Lee's biographer Freeman dismisses these accounts as "exaggerated" and "libel," an "extravagance of irresponsible antislavery agitators." There is, Freeman asserts, "no evidence, direct or indirect, that Lee ever had them or any other Negroes flogged. The usage at Arlington and elsewhere in Virginia among people of Lee's station forbade such a thing."
Wesley Norris disagrees. Wesley Norris was one of the men flogged at Arlington that day.
I remained with Gen. Lee about seventeen months, when my sister Mary, a cousin of ours, and I determined to run away, which we did in the year 1859; we had already reached Westminster, in Maryland, on our way to the North, when we were apprehended and thrown into prison, and Gen. Lee notified of our arrest; we remained in prison fifteen days, when we were sent back to Arlington; we were immediately taken before Gen. Lee, who demanded the reason why we ran away; we frankly told him that we considered ourselves free; he then told us he would teach us a lesson we never would forget; he then ordered us to the barn, where in his presence, we were tied firmly to posts by a Mr. Gwin, our overseer, who was ordered by Gen. Lee to strip us to the waist and give us fifty lashes each, excepting my sister, who received but twenty; we were accordingly stripped to the skin by the overseer, who, however, had sufficient humanity to decline whipping us; accordingly Dick Williams, a county constable was called in, who gave us the number ofl ashes ordered; Gen. Lee, in the meantime, stood by, and frequently enjoined Williams to "lay it on well," an injunction which he did not fail to heed; not satisfied with simply lacerating our naked flesh, Gen. Lee then ordered the overseer to thoroughly wash our backs with brine, which was done.
Norris makes no claim that Lee whipped his sister personally, but
otherwise his account follows closely those letters submitted anonymously to the Tribune. In all, Pryor found seven accounts
of the event, all of which corroborate the basic elements of the
original claim. It's important to remember as well that Norris' story
was published in an antislavery newspaper in 1866, the year after the
war ended; Lee was in good health and serving as president of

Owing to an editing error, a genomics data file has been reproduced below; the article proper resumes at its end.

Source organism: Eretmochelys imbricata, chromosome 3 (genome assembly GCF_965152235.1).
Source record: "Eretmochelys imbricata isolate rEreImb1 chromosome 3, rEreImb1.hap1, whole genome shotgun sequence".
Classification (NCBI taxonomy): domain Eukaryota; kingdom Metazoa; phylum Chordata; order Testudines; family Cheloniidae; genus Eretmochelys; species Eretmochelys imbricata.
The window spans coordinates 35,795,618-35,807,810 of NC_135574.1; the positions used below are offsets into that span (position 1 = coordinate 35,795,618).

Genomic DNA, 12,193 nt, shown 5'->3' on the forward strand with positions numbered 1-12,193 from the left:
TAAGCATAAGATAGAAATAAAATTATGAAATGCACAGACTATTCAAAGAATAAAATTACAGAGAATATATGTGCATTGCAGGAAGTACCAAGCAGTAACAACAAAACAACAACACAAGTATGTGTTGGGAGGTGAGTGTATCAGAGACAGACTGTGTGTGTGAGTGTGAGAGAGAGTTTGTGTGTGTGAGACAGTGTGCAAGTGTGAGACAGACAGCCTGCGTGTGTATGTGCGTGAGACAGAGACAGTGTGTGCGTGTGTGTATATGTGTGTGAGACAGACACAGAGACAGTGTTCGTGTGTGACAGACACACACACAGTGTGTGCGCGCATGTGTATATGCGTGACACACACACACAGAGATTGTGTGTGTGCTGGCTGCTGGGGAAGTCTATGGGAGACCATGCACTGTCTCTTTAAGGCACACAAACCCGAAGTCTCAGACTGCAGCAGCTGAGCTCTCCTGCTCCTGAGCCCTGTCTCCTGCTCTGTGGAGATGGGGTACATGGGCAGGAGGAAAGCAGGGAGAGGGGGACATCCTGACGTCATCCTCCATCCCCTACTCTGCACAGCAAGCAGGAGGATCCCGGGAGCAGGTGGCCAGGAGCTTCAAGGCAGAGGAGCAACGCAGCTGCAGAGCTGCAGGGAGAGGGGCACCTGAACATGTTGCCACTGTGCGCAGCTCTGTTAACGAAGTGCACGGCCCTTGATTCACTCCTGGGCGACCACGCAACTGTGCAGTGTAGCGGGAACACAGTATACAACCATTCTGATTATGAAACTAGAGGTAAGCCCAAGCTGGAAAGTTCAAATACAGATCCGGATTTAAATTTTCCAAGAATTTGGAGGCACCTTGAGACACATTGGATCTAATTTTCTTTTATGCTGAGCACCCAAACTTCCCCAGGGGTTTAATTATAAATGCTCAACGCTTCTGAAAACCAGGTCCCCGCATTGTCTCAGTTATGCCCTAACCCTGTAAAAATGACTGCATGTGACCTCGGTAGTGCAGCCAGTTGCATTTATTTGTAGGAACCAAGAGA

Washington College in Lexington at the time. He did not respond
publicly, though privately he denied it. But Pryor makes the critical
point abut Norris' story: "its veracity has been questioned by
generations of Lee aficionados, and we might be tempted to dismiss it
as the exaggerated ranting of a bitter ex-slave. Except for one thing:
all of its facts are verifiable." Among the verifiable fact Pryor found was the receipt book showing payment to the constable.
In the end, though, it doesn't matter much whether Lee personally whipped Mary Norris, or even if he merely stood by, extolling the constable to "lay it on well." It doesn't matter because every day of his life, from birth to the end of the Civil War, he lived in a world where he failed to grasp the most fundamental notions that should transcend culture, custom, and even law. He failed to see the basic human nature of the people of color around him. As Pryor herself summarizes:
Individuality and human connections are not abstract, and the most painful contradictions in slavery rose out of its personal relationships. How could one enslave these people with whom one had grown up; and indeed, how could anyone determine who had taken care of whom? How, in the complex interrelated plantation families, could a dear distinction be made between white and black, let alone slave and free? When one had personally witnessed the terrible injustices of the system, how could one continue to uphold it? Lee tried to sidestep it by making the burden greater for the oppressor than for the oppressed and by defining his responsibility strictly by law. The tragedy for Lee is that he never made the transformational leap that would recognize the fundamental human nature of the slaves. George Washington wrestled with it; Abraham Lincoln did as well. Neither of these men ever considered African-Americans their equal. Ultimately, however, they both grasped the fact that what was wrong with slavery was not an absence of sufficient laws, or a need for more humane treatment within an exploitative system. What was wrong with slavery was that it failed to recognize the brotherhood of the human condition. The entangled lives of the slaves and their masters, the emotional, historical, sexual, and communal connections, could mean only one thing: that these beings were equal as part of mankind; equal in their human instincts, passions, desires, and inclinations, including the desire for self-determination. Equal, as Lincoln said, in the "right to eat the bread without the leave of anybody else, which his own hand earns. . . ." Capable, as George Washington finally realized, "of a destiny different from that in which they were born." Robert E. Lee would never cross this threshold. He could embrace the need for justice, but it was a justice defined by unjust principles. His racism and his limited imagination meant that he never admitted the humanity of the slaves with whom he lived. In avoiding that truth, he bound himself to slavery's inhumanity.
Image: Arlington House under Union occupation, June 28, 1864. Both images from the Library of Congress.